Monday 30 January 2012

Infuse Your Illusion

We've turned a corner, referring now to early 90's albums instead of movies. I suppose it was inevitable. Before proceeding on to discuss matters actually pertaining to beer, it's worth mentioning the particular significance of the song 'November Rain,' from Guns N' Roses' album Use Your Illusion I, to our formative years. To this day, we remember this song not for its impressive guitar solos or rain-soaked video imagery, but for the sense of dread it evoked at Junior High School dances. When those first few piano notes sounded, joined quickly thereafter by stirring strings, you knew you had to find someone good to dance with. Because if you didn't, you'd be stuck with whoever else you could find (or often worse, whoever could find you) for the next nine minutes.

Nine minutes can be a really long time, I assure you, but are nothing compared to the time required for beer to go from grain to glass. It had been two weeks since we brewed our Magnitude IPA, and it was time to transfer it into a secondary container (glass carboy) for final conditioning. To enhance its citrus aroma, we planned on dry-hopping with four ounces of Cascade. We figured that we could effectively infuse the 'good stuff' from the hops (alpha acids) if we first added the hop pellets to the carboy before transferring the beer from the primary fermenter. (This might not have been completely necessary, as the hops and beer will have a while to co-mingle, but it seemed like a good idea.) The end result was a swirling green mass atop a brown sea of IPA-in-training.

Sooo... all that green stuff will settle out in 10 days, right?

A preliminary tasting prior to transfer revealed Magnitude's potential. Bitter for sure, but not enough to completely overpower the malty sweetness. We tried a couple of specialty malts in this beer - Victory and Munich (both in relatively small proportions) - and so are very interested to see how they're manifested in the finished product. We should be good to keg in about 10 days, which can't come quickly enough... much like the end of 'November Rain' when shared with an unsavoury dance partner.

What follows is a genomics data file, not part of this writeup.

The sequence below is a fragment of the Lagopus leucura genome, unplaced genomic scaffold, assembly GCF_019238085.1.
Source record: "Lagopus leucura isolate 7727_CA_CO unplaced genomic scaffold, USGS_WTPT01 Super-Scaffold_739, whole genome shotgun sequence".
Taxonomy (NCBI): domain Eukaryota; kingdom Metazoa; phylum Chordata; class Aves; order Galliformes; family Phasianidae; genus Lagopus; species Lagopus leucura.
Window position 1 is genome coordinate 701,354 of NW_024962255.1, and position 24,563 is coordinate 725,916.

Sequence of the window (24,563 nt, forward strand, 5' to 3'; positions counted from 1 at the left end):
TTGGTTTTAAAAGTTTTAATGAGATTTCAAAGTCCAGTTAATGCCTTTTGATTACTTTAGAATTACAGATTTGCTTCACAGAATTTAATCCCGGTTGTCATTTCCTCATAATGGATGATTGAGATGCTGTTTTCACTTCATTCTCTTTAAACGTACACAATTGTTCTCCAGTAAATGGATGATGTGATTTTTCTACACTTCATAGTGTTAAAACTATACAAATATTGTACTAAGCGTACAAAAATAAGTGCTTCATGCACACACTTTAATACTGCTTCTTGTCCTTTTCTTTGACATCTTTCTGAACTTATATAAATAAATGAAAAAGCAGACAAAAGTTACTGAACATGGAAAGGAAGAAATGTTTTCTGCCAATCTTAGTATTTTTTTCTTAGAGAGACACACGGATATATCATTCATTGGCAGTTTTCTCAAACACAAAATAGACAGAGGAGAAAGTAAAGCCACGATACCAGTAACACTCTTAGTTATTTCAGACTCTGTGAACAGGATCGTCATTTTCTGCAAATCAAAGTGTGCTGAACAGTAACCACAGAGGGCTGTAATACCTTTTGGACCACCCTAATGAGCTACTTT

1. Would be interested in seeing your grain bill. I recently did an IPA with Pale, Munich and Vienna. Hops were Simcoe for bittering, Nelson Sauvin for flavour/aroma, and galaxy for aroma.

  2. Hey Jamie, see below for the grain bill we used. We were looking to establish a foundation to develop our own recipe, and so started with something close to the 'Everyday IPA' in Brooklyn BrewShop's Beer Making Book (Shea and Valand, 2012).

    2-row: 4 kg
    Crystal 30: 0.9 kg
    Victory: 0.45 kg
    Munich: 0.3 kg

    We actually wanted to use Simcoe for our IPA, but our NG was all out. What did you think of the Nelson Sauvin/Galaxy? And if you don't mind us asking, where did you order your hops from? We're looking to try some new varieties in the future.

  3. That's a healthy amount of dry-hopping. Should turn out good. I brewed a clone recipe of Lagunitas A Little Sumpin' Sumpin' months ago, which calls for a dry-hop of six different hops (!), for a total of 4.5-5 ozs of dryhops. Intense, but the hop aroma is still surprisingly quite prominent.

    I also am about to bottle an Alpine Duet clone, which called for a lot of Simcoe. I think I may have bought the last of the Simcoe from NG for this recipe... sorry!

  4. Thanks, Shawn, we have high hopes for this one! For your Lagunitas clone, I'm amazed that someone came up with a six-hop combo for dry-hopping... one can only imagine the amount of recipe development and testing that went into it.

    No worries about the Simcoe. Probably better that we tried something new! We're still testing out different different types of hops and getting a feel for their characteristics.

    Anyway, thanks again for the comment, and let us know how your latest clone turns out. Cheers!